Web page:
Fraser says Run Ottawa is still committed to providing something of value to those who have registered for Ottawa Race Weekend with their virtual event. Registrants can do their respective runs on their own time from May 15 to September 7 and send their results into a portal where they will be recorded and ranked. Runners will also be able to take selfies and connect with other participants over social media and through the portal. Packages will be sent out to each participant which will contain their t-shirt and medal as well as free products and coupons from Ottawa Race Weekend sponsors. “There is a ton of value,” Fraser says.

A couple weeks ago, Run Ottawa opened their registration again for people who wanted to register for the virtual race. Fraser says they would have been happy if they had received a couple hundred new registrants but as of last week they were up to 1000 new people who were interested in participating in the virtual event. “People are paying the regular rates and they are jumping all over it,” he says. “I think it confirms that there is value in the virtual event, and it is something people want to do.”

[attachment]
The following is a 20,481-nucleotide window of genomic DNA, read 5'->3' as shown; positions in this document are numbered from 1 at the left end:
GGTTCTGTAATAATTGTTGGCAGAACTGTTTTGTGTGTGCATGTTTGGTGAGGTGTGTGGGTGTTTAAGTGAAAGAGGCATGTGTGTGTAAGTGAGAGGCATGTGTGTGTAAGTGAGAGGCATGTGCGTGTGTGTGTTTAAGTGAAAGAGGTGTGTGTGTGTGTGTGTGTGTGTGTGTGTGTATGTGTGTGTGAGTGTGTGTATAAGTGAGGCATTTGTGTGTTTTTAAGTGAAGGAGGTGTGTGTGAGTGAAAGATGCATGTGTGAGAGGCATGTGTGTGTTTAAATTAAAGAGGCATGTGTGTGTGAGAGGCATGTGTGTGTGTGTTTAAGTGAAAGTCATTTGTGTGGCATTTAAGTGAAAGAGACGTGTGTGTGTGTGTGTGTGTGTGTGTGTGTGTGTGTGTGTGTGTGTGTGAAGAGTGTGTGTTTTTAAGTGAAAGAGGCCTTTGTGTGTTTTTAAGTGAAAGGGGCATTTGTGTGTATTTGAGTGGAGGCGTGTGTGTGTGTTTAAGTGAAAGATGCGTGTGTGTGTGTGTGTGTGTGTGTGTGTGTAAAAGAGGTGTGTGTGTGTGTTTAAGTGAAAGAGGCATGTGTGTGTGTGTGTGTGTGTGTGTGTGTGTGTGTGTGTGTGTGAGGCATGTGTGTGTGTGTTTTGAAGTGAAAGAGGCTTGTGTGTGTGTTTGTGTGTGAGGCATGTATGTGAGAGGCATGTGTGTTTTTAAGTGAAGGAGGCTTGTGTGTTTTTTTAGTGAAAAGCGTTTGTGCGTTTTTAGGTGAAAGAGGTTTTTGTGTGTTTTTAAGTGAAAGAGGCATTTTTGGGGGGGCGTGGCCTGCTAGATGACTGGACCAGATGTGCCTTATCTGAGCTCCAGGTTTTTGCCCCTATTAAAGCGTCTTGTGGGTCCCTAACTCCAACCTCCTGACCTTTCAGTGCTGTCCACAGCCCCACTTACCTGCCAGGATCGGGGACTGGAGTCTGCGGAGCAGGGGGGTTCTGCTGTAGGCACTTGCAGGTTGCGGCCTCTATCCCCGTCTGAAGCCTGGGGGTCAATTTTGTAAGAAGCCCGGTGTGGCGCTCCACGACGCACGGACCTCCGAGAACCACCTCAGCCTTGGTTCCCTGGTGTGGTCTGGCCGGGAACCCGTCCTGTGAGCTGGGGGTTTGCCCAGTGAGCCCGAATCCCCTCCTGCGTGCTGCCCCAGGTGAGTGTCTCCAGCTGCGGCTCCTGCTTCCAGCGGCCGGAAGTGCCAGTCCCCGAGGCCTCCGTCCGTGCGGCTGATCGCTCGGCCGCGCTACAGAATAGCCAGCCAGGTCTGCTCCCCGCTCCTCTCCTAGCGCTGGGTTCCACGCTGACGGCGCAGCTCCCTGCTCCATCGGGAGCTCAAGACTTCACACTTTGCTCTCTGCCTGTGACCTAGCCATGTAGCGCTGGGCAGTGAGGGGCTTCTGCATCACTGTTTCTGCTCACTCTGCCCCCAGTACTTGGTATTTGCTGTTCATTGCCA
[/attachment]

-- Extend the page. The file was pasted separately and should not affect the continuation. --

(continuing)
Fraser says participating in the virtual event this year is a great way to come together as a running community even if Run Ottawa can’t facilitate the usual atmosphere that spreads throughout the city on Ottawa Race Weekend. They are also still running the Scotiabank Charity Challenge as part of the virtual event where people can fundraise or donate to local Ottawa charities as part of their participation in their race. Typically, the Scotiabank Charity Challenge raises $1 million to support about 70 different Ottawa-based charities over the weekend. “You name the charity within the City of Ottawa, they are probably in our basket,” Fraser says.

Fraser says the decision not to offer refunds to their participants was not easy one and they did not take it lightly. “It was a horrible decision to have to make,” he says. However, he is adamant that it was their only choice if they want to continue to hold Ottawa Race Weekend in the future. “We did this for all the people who love this event and have seen it go on for the past 45 years,” he said. “If they want us to survive and they if they truly want to have this event go on year after year this was the only decision we could have made.”